The Internet is rapidly evolving from a static, stateless, information-exchange medium to a dynamic transactional medium that offers new opportunities to change how we do business. To exploit these opportunities, leading-edge independent software vendors and corporate IT organizations are beginning to build and deploy enterprise applications using open Internet standards. They use standard Internet browsers and HTML as clients, model their business logic in Java and access these applications via open Internet communication protocols such as HTTP and IIOP. They deploy applications on a small number of professionally managed, highly scalable and high-performance application servers and database servers.
Building enterprise applications on the Internet model has been challenging, however, requiring application developers to learn an enormous number of tools, and different types of servers and middleware. Further, the infrastructure platforms available have failed to offer the performance, scalability or reliability required by enterprise applications. Java servers in particular have faced three important limitations. First, the Java language is challenging, requiring automatic storage management, language-level multithreading and loosely coupled dynamic loading that limit scalability and performance. Second, the first generation of Java VMs have naturally focused on the needs of single-user systems; for example, good, lightweight performance for dynamically downloaded applets, and GUI-driven execution rather than the enormous throughput, performance (for long-running, preinstalled applications) and reliability required for mission-critical, transaction-oriented business applications. Third, Java VMs have required developers to write multithreaded servers using sophisticated multiprogramming concepts rather than providing a robust, multithreaded server platform that simply runs business applications scalably.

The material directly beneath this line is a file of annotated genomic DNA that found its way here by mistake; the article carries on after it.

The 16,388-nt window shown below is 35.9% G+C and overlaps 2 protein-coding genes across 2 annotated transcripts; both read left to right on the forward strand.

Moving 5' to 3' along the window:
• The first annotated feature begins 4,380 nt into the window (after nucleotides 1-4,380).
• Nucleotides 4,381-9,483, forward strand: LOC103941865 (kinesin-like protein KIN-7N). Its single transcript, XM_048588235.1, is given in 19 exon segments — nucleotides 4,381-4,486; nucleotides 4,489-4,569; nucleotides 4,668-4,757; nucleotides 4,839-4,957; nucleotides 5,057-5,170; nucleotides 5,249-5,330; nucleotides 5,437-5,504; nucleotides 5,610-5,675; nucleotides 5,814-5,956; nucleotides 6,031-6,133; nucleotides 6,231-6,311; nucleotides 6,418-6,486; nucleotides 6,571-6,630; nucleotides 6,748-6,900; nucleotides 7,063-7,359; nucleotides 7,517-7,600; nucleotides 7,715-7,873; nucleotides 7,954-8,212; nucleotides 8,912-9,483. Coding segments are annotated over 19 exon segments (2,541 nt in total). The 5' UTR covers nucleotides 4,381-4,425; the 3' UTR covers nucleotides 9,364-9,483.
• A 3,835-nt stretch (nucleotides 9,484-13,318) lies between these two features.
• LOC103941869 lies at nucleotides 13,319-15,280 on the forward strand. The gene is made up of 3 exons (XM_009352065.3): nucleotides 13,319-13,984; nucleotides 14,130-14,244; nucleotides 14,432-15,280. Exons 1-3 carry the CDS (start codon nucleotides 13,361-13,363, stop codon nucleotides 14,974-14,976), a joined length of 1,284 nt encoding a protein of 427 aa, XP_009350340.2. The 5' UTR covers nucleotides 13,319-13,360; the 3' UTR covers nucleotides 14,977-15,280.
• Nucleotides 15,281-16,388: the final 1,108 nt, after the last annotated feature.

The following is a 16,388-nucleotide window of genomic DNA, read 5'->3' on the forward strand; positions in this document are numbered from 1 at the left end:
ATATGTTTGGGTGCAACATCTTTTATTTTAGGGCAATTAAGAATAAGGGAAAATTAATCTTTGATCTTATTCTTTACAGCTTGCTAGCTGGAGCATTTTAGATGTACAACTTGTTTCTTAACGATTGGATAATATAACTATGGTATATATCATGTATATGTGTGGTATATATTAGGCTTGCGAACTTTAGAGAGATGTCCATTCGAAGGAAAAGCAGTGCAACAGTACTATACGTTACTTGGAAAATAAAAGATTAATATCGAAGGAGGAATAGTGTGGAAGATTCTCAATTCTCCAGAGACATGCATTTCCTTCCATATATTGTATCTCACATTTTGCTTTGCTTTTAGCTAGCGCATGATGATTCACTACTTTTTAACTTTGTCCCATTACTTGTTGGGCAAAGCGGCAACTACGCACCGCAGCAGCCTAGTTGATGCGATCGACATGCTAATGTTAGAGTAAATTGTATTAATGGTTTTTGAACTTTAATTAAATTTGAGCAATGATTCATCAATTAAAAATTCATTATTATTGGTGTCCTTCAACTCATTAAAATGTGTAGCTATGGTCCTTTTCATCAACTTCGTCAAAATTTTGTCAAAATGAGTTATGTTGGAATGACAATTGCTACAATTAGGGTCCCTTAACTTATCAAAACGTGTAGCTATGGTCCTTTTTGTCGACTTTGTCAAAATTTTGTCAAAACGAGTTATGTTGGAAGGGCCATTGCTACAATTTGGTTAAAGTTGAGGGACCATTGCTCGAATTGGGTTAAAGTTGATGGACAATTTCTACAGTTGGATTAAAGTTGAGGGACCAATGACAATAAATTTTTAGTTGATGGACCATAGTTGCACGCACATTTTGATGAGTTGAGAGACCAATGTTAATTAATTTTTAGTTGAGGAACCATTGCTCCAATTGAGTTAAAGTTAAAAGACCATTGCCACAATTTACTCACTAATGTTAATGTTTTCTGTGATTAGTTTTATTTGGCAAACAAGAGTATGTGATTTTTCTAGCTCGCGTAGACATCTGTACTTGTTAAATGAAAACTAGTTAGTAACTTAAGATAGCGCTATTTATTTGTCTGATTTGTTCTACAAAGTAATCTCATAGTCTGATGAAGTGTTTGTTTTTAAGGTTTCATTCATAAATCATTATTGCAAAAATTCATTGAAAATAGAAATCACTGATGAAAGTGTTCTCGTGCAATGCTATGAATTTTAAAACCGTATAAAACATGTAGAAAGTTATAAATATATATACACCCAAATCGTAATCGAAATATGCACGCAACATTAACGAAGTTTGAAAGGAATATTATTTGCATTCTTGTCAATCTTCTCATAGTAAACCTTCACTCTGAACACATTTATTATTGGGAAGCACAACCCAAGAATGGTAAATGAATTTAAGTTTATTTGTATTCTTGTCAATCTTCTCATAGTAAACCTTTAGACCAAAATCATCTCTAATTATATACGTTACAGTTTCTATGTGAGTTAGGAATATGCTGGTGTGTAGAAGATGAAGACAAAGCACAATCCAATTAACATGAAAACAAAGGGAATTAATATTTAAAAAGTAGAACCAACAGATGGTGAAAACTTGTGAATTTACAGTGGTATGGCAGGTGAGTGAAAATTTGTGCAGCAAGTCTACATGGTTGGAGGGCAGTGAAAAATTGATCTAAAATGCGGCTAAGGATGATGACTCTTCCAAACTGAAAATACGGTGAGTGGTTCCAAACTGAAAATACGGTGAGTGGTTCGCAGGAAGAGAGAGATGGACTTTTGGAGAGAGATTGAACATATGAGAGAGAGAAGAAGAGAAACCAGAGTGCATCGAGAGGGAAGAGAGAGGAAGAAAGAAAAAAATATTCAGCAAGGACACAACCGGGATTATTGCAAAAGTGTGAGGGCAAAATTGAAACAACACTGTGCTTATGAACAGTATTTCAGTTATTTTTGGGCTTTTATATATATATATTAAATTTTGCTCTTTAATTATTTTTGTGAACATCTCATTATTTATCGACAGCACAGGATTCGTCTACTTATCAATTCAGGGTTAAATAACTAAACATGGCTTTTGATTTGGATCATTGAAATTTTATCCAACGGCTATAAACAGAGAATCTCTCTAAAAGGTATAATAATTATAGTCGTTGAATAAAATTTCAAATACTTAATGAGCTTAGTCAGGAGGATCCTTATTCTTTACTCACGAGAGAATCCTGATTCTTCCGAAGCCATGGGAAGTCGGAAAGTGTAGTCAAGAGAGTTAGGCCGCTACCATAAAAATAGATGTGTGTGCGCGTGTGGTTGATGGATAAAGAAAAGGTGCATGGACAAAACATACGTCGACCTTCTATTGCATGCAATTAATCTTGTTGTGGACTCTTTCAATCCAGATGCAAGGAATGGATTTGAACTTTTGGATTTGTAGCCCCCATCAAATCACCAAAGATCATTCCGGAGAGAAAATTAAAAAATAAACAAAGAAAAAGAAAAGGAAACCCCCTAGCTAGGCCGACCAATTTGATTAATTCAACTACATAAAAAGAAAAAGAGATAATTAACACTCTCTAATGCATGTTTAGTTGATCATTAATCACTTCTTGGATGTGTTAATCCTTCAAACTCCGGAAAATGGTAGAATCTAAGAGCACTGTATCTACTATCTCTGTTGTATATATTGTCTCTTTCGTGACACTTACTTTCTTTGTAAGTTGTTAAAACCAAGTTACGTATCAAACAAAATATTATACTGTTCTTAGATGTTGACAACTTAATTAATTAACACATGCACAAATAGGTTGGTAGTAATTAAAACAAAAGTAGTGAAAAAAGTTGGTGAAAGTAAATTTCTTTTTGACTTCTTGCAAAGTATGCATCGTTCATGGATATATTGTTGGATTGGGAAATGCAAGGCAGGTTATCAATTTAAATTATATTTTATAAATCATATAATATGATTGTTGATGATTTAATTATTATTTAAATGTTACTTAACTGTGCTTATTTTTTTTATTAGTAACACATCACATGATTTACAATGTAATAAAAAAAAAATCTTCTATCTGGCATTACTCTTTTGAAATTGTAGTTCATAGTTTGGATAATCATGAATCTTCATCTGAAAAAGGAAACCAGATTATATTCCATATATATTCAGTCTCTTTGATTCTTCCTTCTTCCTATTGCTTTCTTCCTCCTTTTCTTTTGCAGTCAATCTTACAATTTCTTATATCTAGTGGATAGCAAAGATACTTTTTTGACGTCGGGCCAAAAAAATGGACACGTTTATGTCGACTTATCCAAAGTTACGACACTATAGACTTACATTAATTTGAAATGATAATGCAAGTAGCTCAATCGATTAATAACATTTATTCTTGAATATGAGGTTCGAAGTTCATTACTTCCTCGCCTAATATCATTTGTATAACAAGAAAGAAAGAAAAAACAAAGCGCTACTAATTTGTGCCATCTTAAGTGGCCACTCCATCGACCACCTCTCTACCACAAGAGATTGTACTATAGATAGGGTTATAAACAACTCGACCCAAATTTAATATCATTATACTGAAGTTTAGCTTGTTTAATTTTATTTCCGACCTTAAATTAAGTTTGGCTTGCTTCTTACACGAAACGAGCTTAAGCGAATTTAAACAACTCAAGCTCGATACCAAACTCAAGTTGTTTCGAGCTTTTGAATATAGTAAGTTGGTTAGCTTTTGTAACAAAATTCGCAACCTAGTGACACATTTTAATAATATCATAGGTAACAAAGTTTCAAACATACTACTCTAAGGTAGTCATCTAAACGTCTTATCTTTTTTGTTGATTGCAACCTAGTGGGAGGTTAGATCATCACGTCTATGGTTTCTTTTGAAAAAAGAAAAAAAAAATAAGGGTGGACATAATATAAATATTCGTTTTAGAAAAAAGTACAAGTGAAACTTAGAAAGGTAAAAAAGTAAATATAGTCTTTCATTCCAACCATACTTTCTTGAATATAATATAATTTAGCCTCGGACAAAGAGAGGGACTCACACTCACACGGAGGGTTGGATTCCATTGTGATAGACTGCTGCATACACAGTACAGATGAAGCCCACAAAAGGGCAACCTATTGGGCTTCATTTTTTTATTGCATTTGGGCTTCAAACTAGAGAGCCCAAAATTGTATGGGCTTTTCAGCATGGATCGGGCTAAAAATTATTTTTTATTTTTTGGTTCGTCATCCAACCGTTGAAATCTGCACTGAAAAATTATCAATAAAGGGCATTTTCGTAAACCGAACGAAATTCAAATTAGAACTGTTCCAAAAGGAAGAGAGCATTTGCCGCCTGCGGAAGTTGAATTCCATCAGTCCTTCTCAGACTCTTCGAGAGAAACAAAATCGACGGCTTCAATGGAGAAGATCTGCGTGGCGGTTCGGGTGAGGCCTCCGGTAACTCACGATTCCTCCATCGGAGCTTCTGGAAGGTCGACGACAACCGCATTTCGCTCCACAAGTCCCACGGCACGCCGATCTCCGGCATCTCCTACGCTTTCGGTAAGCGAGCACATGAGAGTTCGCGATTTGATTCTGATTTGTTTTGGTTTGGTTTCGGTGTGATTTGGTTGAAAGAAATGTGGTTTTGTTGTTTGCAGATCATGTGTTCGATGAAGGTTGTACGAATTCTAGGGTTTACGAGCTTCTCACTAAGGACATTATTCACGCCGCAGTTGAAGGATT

Oracle8i was designed to dramatically simplify how Internet applications are developed, deployed and managed. There are three fundamental components to this strategy.
Key Architectural Features of Oracle's Java VM